The industry of healthcare has renewed its pledge to combat unexpected medical billing as both the White House and key industry leaders are arguing for policies to stop the practice. Surprise medical bills are expenses that a patient didn’t anticipate, or was not expecting to be that expensive. Patients typically incur these charges when they seek emergency medical care at an out-of-network location or in an in-network hospital by a provider that is not in the network.
In his address that was delivered by the president, Donald Trump called for a bipartisan solution to stop the practice of medical billing, which is a surprise, while giving his approval to a bill in Congress which would provide patient security from these kinds of bills.
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“For too long, surprise billings — which has been a tremendous problem in this country — have left some patients with thousands of dollars of unexpected and unjustified charges for services they did not know anything about and, sometimes, services they did not have any information on,” the President claimed. “They were not told by their doctor. They weren’t even told by hospitals they would be going to. They also receive, what we call”surprise bills.'”
- The President has outlined the key elements that can limit unexpected medical billing.
- The first is that regulations must not allow balance billing for emergency care.
In the next phase, regulations should mandate pricing transparency for non-urgent medical healthcare. The transparency would include estimates of out-of pocket expenses, he added.
Third, any proposals should safeguard patients who are in a hospital or receiving treatment from an individual they did not select. This would be the case for patients who receive unexpected medical coding outsourcing in USA they received while in a position of weakness or were otherwise in a position to choose their own treatment.
Every law should be crafted to safeguard patients, while keeping the federal budget in line with. Furthermore, the provisions must be applicable to all types of insurance and facilities.
The President’s plans reflect bipartisan legislation drafted through Senators Lamar Alexander, Maggie Hassan, Bill Cassidy, John Barrasso as well as representatives Kevin Brady, Devin Nunes as well as Greg Walden.
The speech was well-received by industry experts The address was praised by key medical organizations, reiterated their commitments to stop medical billing that is unexpected.
“America’s hospitals and health systems are fully committed to protecting patients from unanticipated medical bills that they may incur because of unexpected gaps in their health coverage or as a result of medical emergencies,” said Rick Pollack, president and CEO of the American Hospital Association (AHA). “The most important thing that patients should be concerned about during a health emergency is the possibility of a medical bill that comes as a surprise. The AHA praises both the Administration and Congress for their efforts to find solutions to this issue.”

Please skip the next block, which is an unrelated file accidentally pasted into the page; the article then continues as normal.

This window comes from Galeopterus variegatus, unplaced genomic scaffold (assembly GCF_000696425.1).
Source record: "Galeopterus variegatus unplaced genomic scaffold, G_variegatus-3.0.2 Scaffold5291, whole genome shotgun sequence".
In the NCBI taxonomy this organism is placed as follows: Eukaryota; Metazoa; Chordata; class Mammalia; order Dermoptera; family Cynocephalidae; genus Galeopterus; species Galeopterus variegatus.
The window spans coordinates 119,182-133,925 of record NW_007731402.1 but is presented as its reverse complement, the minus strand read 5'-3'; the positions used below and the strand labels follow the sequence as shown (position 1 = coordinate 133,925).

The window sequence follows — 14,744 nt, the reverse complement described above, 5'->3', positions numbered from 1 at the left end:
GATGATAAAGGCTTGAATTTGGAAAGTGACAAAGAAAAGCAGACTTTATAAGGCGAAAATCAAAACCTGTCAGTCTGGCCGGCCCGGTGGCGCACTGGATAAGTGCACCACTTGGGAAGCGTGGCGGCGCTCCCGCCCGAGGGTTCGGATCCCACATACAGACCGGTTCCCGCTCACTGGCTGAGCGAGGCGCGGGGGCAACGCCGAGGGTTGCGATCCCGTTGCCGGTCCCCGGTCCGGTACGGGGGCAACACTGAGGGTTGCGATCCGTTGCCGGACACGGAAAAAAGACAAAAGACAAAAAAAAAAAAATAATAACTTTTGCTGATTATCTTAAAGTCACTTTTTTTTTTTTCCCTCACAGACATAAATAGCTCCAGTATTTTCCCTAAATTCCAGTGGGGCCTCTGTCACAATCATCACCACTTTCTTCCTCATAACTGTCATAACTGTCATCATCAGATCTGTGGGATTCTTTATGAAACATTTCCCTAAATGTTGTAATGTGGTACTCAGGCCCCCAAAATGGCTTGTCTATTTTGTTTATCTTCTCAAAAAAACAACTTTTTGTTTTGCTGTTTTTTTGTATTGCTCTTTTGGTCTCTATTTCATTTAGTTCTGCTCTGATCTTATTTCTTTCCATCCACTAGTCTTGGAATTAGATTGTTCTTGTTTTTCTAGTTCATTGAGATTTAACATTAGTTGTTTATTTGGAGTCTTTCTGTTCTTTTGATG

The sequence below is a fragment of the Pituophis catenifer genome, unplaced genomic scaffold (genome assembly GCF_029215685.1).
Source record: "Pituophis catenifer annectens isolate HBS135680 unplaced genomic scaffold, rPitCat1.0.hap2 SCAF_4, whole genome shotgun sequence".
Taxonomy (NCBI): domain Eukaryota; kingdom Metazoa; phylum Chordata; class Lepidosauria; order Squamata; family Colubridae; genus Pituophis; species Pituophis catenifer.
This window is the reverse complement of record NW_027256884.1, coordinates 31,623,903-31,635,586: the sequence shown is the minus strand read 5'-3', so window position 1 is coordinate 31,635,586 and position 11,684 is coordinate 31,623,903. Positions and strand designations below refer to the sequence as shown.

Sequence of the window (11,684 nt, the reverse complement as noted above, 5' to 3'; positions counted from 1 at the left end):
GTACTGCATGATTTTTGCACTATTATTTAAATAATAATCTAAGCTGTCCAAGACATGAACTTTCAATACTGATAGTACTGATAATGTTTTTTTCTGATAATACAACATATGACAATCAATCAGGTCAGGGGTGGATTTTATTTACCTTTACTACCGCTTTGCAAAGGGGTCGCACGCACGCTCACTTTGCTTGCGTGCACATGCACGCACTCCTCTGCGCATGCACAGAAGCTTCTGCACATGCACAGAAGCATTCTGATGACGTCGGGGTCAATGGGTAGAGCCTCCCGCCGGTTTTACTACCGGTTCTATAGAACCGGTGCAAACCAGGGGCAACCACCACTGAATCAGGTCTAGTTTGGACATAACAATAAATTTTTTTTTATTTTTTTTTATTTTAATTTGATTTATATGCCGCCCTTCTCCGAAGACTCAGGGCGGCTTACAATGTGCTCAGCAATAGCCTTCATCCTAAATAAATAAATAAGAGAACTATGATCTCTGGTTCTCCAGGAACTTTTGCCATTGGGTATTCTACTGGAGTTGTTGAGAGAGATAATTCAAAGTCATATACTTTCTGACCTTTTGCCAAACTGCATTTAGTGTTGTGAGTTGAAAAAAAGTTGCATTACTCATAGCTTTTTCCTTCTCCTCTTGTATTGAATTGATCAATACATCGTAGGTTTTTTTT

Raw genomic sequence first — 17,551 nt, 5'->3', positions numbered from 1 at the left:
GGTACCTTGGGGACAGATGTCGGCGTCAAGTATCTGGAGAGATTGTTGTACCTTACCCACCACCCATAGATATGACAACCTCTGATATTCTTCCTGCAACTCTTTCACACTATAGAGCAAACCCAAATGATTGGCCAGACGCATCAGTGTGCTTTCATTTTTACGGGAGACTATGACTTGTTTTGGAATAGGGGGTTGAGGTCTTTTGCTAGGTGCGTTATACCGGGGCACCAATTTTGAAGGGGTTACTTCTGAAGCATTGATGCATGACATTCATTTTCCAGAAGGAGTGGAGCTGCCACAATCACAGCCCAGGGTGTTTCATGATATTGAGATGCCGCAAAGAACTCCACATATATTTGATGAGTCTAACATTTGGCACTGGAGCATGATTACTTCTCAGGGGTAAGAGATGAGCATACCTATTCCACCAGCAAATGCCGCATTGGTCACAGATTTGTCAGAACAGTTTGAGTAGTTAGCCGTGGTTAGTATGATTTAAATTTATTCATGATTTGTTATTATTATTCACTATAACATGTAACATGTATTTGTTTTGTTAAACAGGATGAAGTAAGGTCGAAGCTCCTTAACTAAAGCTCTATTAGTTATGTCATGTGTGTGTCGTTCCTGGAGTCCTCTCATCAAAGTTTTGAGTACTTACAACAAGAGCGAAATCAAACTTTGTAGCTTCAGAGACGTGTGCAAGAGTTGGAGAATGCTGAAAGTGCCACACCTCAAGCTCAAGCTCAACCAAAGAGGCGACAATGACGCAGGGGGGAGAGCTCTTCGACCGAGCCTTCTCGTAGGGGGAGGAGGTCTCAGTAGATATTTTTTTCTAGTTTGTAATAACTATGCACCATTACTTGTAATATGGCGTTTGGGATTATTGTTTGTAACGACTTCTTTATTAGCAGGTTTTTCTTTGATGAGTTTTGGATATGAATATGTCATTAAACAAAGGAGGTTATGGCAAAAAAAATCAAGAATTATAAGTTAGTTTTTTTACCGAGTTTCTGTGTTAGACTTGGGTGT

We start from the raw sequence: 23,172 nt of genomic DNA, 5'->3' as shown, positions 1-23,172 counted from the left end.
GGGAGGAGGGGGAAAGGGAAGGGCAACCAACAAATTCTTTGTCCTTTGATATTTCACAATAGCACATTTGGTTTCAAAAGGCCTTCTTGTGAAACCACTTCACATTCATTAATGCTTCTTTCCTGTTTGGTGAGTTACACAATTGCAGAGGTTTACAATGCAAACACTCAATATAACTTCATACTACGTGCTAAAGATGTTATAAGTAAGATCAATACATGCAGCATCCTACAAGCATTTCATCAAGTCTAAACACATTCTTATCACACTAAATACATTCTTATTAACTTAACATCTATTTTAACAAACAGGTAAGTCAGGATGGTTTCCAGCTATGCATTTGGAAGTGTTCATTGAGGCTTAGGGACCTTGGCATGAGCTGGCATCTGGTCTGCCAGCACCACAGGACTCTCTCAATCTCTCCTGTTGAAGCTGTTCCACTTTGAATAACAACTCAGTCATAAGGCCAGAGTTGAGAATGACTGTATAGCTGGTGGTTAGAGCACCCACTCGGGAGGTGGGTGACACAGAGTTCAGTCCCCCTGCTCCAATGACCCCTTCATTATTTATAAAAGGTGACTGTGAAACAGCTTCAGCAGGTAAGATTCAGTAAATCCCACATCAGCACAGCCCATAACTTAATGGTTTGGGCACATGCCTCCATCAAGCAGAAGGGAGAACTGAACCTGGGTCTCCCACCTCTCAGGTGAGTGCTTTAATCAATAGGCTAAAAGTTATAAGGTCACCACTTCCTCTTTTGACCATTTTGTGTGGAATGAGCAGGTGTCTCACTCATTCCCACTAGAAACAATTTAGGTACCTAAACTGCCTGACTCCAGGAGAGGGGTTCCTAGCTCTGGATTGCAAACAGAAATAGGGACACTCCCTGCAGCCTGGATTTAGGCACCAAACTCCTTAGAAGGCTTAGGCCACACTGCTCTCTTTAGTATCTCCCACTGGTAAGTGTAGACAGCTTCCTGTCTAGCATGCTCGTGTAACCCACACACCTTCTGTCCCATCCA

Pollack generally agreed with the President’s plan, but warned against prior plans to bundle billing to avoid the issue of unexpected billing.
“The AHA has urged Congress to adopt legislation to ensure that patients are not billed for unexpected expenses. It is possible to achieve this by banning balance billing. This will protect patients from having to pay any charges over the cost-sharing obligation they have in their network,” he explained. “Untested proposals such as bundling payments would create significant disruption to provider networks and contracting without benefiting patients.”
The American Medical Association (AMA) was in agreement with the AHA’s position in stating that patients shouldn’t be held accountable for the expensive costs due to the coverage of health insurers.
“We agree with the president that patients should not be responsible for coverage gaps and for any costs beyond their in-network cost sharing when they do not have an opportunity to choose an in-network physician,” said Barbara L. McAneny, MD president of the AMA.
“We are also of the opinion that doctors and hospitals should be open regarding their expenses, and payers should provide transparency on their networks, their scope of coverage, and out-of-pocket expenses. Additionally, insurance companies should be accountable for their contribution to the issue, and they should be able to make sure that their networks are adequate, adhere to the prudent general practitioner standard for emergency medical care in the present law and reasonable cost-sharing requirements.”
But, as with AHA, McAneney expressed concern about some of the suggestions for addressing unexpected billing.
“While the idea of a single bill sounds appealing, putting that into practice could have significant unintended consequences,” she warned. “Solutions that policymakers decide to adopt should include network adequacy standards to limit the chance of unintentionally out-of-network health care issues from the beginning. The policymakers should create incentives to ensure fair contracts are negotiated and create networks that are adequate.”